The cause of the fire, which caused an estimated half million dollars in damage, is still under investigation.
Source: The Republican (Springfield, MA)
Author: NANCY H. GONTER; firstname.lastname@example.org
NORTHAMPTON, MA – A 90-year-old man who used a medical alert system to summon authorities was left in critical condition after a fire in his Prospect Street home early yesterday morning.
Shortly after 2 a.m. yesterday, police and paramedics from the American Medical Response ambulance were called to the two-family home at 248 Prospect St. where Frank J. Labato lived on the first floor.
Alert One, the company providing him the medical alert service, had notified police and said an emergency had been signaled, but no one could be reached at the apartment, fire officials said.
Police and paramedics tried to enter the house, which is located at the corner of Prospect and Franklin streets, but were driven back by the heat and smoke, fire officials said.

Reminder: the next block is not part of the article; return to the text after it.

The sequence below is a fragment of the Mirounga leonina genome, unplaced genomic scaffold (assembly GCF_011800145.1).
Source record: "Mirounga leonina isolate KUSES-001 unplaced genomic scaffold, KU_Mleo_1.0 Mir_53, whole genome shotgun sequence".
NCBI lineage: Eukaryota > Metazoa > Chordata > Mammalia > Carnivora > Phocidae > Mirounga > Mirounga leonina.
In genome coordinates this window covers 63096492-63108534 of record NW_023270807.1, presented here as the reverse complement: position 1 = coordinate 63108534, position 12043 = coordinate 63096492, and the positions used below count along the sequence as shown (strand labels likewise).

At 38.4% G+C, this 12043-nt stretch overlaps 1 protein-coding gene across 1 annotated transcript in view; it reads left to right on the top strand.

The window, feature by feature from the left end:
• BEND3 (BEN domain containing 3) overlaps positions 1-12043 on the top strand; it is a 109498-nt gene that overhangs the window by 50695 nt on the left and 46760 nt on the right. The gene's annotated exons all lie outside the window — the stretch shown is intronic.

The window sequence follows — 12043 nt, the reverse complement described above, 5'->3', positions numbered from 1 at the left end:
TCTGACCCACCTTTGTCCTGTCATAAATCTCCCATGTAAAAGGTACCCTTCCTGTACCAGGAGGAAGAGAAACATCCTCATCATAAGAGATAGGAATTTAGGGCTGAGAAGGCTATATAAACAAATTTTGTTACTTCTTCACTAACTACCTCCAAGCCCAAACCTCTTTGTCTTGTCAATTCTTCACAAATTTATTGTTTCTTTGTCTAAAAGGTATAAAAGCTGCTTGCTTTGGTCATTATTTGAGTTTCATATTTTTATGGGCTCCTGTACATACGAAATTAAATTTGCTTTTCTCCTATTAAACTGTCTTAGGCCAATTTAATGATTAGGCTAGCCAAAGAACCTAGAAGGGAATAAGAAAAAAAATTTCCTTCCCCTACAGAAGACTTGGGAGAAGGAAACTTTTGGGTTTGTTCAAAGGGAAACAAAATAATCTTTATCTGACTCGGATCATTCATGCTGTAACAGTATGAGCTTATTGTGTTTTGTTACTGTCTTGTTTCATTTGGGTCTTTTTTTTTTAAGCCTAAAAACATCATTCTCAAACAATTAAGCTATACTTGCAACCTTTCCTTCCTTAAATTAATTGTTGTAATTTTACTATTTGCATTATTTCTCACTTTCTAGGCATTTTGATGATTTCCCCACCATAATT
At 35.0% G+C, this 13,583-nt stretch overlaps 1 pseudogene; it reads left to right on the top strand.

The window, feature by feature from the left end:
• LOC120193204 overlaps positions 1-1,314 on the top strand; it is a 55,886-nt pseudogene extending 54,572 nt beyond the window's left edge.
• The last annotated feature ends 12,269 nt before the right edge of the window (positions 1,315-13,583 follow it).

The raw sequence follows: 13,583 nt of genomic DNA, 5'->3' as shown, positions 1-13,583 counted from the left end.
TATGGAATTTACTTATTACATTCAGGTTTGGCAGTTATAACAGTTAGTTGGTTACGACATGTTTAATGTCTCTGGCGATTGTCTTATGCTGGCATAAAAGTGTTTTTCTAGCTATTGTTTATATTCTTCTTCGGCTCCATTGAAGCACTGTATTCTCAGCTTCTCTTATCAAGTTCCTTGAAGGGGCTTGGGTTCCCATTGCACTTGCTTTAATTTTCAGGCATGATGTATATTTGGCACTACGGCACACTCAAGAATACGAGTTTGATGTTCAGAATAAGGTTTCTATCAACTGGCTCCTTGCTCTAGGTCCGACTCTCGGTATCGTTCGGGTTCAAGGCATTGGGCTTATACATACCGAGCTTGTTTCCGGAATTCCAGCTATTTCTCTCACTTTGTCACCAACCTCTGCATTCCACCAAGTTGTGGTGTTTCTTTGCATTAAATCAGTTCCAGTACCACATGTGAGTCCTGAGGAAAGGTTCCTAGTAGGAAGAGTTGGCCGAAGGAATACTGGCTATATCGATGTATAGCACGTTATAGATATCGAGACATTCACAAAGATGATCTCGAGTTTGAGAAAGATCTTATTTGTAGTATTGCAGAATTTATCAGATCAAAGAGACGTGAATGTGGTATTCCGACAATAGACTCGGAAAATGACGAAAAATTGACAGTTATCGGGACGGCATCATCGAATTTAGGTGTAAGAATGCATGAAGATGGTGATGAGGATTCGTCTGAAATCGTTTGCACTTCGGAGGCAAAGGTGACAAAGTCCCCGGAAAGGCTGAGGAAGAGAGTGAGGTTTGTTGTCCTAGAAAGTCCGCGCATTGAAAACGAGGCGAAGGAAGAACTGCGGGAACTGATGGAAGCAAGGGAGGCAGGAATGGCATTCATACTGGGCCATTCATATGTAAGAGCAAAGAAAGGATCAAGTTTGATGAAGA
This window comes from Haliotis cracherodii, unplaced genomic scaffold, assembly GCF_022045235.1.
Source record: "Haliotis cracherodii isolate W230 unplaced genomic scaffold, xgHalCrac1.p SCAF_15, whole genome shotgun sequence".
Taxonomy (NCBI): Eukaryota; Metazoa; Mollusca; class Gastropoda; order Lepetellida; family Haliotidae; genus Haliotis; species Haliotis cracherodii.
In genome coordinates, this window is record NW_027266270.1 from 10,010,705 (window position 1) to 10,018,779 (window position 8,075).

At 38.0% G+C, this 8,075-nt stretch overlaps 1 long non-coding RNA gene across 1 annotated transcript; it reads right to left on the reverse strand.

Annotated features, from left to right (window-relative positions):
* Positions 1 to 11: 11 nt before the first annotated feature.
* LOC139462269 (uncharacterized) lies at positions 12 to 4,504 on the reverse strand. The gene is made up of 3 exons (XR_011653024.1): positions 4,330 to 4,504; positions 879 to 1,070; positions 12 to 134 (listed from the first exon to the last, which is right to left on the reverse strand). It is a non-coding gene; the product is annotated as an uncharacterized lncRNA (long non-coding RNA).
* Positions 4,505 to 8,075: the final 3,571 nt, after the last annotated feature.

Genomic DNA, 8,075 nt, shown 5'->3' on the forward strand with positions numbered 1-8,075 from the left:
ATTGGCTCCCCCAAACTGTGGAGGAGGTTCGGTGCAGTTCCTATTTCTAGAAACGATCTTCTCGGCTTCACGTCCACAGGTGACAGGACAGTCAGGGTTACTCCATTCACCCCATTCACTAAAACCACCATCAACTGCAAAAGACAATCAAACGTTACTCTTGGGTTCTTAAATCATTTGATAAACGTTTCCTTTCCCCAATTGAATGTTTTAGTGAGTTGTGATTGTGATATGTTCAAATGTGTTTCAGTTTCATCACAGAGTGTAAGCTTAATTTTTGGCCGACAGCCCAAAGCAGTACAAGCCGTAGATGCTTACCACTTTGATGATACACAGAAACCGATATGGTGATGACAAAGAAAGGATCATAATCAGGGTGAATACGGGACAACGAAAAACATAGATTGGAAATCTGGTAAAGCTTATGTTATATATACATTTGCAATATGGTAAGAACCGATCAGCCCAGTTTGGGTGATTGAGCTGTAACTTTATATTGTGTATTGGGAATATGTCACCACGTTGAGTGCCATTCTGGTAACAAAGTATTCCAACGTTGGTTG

When firefighters from the Florence fire station arrived, they quickly got into the building, found Labato unconscious on the living room floor and brought him out to ambulance personnel who were waiting just outside the front door, Deputy Chief David Gagne said. Labato was taken to Baystate Medical Center in Springfield.
The person who lived in the second-floor apartment was not at home at the time of the fire. One firefighter whom Gagne declined to identify suffered heat exhaustion and was treated and released from Cooley Dickinson Hospital.
The fire, which started in an area near the bathroom or kitchen, had probably been burning for 15 minutes before firefighters arrived and had spread quickly to the top floor because of the building’s balloon construction, Gagne said. The cause is still under investigation.
Balloon construction means there are no fire stops in the walls. It is typical in older houses.
“It made its way up the walls and up into the attic,” Gagne said.
It took about an hour to get the fire under control, the deputy chief said.
“Once it gets between the walls, it’s hard to get to. You put water on it at one location and it goes to another location,” he said.
Gagne estimated the total damage to the house at $500,000. The first and second floors were between 20 to 30 percent fire damaged, but the top floor was nearly destroyed, he said.
Firefighters from Williamsburg, Easthampton, Amherst, Westhampton and Hatfield responded to the scene, while firefighters from Hadley and Goshen assisted at Northampton fire stations.